A Fortune 500 roofing company celebrated International Women's Day by hosting a talk from a transgender activist who attacked Christians over their "bigotry."
Owens Corning, headquartered in Toledo, Ohio, held a company-wide meeting on Tuesday that included a talk from Paula Stone Williams—an influential evangelical pastor turned transgender activist. An individual who viewed her remarks to the construction company told the Washington Free Beacon that Williams said American Christians are the root of anti-trans bigotry. The International Women's Day conversation also featured discussion of the lack of attention paid to nonbinary people in the workplace.
Williams served for two decades as the president of the Orchard Group, a Christian organization that builds churches around the country. Williams was pushed out of the organization after "coming out" at age 60 as a woman and went on to build a following as a transgender activist through TED talk appearances and by serving as pastor of a nondenominational church. Williams published a book last year that details the transition, As a Woman: What I Learned About Power, Sex, and the Patriarchy After I Transitioned.
Williams also works as a pastoral counselor and told Owens Corning employees that clients say Williams has become "a better therapist as a woman than you were as a man."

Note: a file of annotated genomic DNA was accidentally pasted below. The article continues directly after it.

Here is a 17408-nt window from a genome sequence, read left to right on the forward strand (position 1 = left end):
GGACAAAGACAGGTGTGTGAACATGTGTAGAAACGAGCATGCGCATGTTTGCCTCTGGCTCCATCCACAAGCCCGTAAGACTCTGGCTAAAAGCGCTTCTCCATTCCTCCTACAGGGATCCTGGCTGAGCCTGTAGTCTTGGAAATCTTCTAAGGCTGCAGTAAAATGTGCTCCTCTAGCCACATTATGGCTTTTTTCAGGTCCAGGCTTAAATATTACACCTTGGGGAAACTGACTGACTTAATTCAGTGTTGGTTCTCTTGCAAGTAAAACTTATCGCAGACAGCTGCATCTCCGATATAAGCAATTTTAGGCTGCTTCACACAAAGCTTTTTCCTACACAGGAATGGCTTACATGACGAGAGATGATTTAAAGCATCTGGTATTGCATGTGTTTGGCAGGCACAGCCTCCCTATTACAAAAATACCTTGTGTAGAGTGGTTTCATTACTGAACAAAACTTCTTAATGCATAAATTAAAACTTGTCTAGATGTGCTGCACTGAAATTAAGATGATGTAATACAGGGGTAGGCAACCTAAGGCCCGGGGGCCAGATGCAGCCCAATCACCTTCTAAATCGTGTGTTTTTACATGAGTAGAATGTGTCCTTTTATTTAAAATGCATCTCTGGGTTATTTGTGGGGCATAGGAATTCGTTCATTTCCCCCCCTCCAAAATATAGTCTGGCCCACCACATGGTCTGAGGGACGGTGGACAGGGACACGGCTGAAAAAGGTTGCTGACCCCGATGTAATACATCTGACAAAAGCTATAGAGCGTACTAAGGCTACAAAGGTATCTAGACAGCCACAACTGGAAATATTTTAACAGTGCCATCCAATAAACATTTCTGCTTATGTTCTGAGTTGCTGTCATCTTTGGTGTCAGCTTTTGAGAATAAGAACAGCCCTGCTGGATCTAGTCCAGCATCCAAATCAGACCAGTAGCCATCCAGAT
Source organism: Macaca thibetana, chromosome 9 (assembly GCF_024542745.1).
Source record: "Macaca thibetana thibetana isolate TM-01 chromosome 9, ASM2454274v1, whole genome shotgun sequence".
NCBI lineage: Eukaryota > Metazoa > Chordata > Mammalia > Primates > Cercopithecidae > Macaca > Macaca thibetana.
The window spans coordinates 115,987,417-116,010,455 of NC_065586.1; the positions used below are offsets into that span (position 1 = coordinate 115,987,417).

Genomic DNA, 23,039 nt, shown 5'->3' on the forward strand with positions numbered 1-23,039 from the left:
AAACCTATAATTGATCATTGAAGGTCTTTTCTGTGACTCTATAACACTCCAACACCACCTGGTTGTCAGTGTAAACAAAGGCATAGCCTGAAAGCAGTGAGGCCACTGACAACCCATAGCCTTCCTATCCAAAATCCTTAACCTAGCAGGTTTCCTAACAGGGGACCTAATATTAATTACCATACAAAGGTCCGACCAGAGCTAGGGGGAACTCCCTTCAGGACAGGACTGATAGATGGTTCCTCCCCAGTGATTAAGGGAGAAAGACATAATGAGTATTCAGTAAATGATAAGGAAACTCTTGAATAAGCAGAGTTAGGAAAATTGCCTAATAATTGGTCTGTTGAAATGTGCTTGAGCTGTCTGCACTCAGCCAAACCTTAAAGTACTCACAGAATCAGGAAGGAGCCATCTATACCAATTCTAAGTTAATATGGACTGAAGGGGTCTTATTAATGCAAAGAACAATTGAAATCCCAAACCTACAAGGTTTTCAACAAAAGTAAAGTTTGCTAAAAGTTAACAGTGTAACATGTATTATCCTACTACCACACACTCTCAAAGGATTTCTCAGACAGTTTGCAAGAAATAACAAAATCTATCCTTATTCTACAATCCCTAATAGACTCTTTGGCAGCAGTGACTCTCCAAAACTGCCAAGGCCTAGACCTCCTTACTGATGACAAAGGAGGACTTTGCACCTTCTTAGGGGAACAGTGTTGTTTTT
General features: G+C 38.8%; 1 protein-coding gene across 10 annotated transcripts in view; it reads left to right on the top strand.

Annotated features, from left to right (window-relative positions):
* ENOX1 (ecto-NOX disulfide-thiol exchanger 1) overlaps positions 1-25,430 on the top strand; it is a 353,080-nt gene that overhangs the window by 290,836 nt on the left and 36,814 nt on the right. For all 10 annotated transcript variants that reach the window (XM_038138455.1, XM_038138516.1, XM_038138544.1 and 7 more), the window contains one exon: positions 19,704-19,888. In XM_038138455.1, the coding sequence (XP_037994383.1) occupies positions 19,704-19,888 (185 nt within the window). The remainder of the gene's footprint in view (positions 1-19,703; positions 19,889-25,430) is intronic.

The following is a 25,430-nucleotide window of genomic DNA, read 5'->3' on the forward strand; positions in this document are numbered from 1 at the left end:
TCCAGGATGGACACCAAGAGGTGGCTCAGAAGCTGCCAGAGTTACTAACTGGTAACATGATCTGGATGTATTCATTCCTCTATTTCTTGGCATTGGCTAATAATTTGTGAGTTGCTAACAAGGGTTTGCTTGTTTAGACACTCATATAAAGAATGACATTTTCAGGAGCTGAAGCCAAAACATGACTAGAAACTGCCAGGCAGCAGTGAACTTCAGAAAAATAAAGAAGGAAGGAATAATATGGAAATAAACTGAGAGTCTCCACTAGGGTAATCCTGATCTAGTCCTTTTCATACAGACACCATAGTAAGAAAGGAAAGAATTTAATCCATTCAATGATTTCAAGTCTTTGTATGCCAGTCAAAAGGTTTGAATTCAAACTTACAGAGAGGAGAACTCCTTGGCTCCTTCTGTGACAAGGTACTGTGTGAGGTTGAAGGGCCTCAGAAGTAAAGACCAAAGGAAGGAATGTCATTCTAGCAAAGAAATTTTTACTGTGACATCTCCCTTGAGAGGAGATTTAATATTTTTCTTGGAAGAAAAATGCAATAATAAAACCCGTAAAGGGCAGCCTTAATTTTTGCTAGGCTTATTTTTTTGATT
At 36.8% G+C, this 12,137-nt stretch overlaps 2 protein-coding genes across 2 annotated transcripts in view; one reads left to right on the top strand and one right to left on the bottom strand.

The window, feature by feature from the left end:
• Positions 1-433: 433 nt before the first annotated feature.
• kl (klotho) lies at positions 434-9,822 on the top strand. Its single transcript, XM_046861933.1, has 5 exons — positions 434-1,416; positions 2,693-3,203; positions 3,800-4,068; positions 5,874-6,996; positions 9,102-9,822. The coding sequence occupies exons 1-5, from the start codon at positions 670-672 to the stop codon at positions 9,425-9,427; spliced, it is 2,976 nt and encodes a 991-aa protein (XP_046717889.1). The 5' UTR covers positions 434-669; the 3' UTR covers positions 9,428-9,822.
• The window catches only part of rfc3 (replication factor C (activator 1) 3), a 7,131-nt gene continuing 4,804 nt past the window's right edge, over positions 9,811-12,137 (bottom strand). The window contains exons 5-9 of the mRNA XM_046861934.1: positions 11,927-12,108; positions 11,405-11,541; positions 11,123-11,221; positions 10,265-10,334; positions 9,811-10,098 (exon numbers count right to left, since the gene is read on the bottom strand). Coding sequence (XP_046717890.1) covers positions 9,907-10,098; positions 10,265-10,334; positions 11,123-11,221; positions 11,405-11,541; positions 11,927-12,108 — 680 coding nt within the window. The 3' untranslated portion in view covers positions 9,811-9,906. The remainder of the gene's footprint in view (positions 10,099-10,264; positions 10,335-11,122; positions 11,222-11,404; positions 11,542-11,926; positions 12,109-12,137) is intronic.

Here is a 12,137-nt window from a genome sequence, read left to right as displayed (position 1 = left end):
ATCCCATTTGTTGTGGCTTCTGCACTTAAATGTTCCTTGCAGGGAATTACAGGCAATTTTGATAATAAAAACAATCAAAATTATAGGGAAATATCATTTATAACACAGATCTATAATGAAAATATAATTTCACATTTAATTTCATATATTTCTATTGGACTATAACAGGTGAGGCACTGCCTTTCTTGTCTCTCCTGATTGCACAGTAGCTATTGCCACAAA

After the talk, Owens Corning posted about Williams's speech on Facebook, saying it left employees "feeling energized about their futures as professional women."
Neither Owens Corning nor Williams responded to requests for comment.
Debates over womanhood and transgenderism have received extensive national coverage in recent months. Lia Thomas set Ivy League swimming records after switching from the men's team to the women's team—a story that went viral in both political and sports media. Dozens of states have proposed bills this year on trans issues such as women's sports, bathroom access, and hormone therapy for minors.
International Women's Day, which is celebrated on March 8, began in the Soviet Union after women gained suffrage in the country. It grew popular with socialist groups around the world and was later recognized by the United Nations in 1977.